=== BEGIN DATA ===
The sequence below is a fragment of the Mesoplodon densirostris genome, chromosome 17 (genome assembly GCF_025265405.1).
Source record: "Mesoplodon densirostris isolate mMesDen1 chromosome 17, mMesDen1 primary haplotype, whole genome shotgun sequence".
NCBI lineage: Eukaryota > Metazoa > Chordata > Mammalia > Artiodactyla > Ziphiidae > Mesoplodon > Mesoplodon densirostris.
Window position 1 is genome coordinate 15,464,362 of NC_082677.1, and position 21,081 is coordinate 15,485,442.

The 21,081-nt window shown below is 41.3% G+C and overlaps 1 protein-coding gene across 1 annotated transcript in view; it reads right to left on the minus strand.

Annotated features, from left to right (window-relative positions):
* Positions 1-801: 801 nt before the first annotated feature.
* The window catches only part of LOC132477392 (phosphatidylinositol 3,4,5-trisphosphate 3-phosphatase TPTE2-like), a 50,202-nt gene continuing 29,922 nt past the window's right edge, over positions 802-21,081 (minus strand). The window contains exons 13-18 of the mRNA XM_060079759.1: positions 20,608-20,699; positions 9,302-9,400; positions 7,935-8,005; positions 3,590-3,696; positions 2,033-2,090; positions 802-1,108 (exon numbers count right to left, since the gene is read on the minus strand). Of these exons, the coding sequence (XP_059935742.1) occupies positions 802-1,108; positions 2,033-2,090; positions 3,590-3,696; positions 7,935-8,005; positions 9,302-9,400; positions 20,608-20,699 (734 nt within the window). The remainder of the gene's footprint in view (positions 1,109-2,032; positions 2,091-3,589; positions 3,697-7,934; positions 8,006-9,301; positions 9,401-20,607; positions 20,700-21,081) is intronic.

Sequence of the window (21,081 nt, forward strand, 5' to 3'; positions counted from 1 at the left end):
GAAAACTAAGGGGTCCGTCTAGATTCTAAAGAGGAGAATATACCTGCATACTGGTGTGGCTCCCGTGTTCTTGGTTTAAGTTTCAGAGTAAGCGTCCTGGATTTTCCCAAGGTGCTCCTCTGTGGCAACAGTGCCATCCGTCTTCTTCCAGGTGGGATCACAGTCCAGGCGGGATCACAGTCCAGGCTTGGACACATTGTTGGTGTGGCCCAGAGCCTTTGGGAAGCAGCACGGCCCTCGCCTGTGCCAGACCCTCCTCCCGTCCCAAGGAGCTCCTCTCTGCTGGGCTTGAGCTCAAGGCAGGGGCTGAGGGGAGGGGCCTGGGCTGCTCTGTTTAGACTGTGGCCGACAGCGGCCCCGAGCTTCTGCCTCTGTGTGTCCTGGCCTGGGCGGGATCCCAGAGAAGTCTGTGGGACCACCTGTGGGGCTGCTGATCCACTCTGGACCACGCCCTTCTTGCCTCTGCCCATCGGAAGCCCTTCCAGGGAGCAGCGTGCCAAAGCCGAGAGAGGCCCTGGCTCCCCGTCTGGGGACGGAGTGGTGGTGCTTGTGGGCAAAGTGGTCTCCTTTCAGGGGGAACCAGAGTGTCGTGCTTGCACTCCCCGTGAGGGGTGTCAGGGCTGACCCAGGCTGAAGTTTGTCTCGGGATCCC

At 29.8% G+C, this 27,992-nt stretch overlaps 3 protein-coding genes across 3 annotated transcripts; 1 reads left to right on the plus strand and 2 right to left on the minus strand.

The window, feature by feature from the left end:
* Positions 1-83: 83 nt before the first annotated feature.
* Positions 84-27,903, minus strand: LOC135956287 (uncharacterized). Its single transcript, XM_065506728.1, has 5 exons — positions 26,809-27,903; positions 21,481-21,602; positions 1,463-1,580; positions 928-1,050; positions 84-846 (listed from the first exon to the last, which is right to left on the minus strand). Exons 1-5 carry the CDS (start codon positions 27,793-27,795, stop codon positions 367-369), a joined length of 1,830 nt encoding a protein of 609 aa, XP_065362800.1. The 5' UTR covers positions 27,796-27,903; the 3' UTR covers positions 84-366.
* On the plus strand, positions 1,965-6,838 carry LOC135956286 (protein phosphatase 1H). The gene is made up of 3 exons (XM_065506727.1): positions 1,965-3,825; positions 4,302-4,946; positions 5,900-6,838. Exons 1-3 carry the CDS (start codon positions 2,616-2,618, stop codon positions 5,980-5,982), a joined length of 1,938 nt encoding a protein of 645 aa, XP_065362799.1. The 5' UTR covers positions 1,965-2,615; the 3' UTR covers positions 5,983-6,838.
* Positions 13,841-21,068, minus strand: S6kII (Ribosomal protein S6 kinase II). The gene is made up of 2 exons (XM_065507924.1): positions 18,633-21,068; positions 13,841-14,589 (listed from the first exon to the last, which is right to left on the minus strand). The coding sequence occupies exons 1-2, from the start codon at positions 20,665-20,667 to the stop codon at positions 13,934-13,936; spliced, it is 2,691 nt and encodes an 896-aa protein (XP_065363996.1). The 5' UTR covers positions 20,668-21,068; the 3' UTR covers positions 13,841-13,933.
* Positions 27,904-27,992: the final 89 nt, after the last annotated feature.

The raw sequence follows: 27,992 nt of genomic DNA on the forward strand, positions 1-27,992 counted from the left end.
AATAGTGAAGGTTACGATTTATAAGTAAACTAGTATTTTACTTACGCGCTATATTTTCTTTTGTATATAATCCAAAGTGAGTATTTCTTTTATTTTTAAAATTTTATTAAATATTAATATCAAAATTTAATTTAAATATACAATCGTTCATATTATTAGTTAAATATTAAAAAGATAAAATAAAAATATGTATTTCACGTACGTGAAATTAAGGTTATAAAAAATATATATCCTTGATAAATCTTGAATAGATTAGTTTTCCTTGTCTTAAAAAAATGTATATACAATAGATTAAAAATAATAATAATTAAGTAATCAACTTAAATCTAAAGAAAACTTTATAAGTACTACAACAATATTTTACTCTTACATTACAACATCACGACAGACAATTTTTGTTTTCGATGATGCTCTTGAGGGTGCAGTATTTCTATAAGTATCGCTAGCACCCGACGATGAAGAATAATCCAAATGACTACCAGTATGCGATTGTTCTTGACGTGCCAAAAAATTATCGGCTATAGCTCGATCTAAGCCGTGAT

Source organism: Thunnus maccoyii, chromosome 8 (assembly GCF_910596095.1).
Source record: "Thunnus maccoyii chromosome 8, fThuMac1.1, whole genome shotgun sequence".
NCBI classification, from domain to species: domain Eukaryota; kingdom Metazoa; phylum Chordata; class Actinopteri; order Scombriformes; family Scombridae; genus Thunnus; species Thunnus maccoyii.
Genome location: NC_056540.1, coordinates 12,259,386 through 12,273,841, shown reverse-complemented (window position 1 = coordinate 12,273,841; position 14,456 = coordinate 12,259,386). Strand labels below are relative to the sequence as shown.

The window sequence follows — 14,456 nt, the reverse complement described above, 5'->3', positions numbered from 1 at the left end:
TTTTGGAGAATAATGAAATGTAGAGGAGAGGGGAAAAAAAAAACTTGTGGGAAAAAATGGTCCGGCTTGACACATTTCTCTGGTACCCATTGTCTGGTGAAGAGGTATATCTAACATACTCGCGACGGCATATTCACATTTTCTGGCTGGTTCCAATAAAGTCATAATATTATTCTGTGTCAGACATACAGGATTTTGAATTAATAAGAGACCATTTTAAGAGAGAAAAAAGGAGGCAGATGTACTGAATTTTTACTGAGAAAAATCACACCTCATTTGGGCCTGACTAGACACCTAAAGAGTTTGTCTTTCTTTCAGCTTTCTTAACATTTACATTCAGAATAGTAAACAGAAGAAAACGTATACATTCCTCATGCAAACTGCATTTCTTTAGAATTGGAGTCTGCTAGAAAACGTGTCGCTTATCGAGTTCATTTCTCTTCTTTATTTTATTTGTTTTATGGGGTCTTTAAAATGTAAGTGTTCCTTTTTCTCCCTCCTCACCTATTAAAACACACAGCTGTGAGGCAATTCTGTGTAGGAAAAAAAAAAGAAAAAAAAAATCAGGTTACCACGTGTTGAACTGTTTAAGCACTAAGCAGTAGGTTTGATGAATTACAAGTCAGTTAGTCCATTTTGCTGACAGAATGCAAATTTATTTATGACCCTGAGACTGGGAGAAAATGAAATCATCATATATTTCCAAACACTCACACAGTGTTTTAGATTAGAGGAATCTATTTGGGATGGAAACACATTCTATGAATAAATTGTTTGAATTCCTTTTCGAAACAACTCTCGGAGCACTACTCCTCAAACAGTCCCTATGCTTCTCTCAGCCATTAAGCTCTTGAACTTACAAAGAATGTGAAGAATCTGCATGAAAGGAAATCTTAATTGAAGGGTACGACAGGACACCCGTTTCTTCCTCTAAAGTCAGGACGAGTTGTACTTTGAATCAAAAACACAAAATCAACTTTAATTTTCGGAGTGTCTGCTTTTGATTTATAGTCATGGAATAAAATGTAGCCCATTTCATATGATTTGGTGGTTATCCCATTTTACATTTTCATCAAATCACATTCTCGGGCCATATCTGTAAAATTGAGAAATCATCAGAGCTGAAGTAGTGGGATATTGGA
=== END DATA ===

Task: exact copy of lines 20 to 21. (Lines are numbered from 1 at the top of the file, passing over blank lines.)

Source organism: Thunnus maccoyii, chromosome 8 (assembly GCF_910596095.1).
Source record: "Thunnus maccoyii chromosome 8, fThuMac1.1, whole genome shotgun sequence".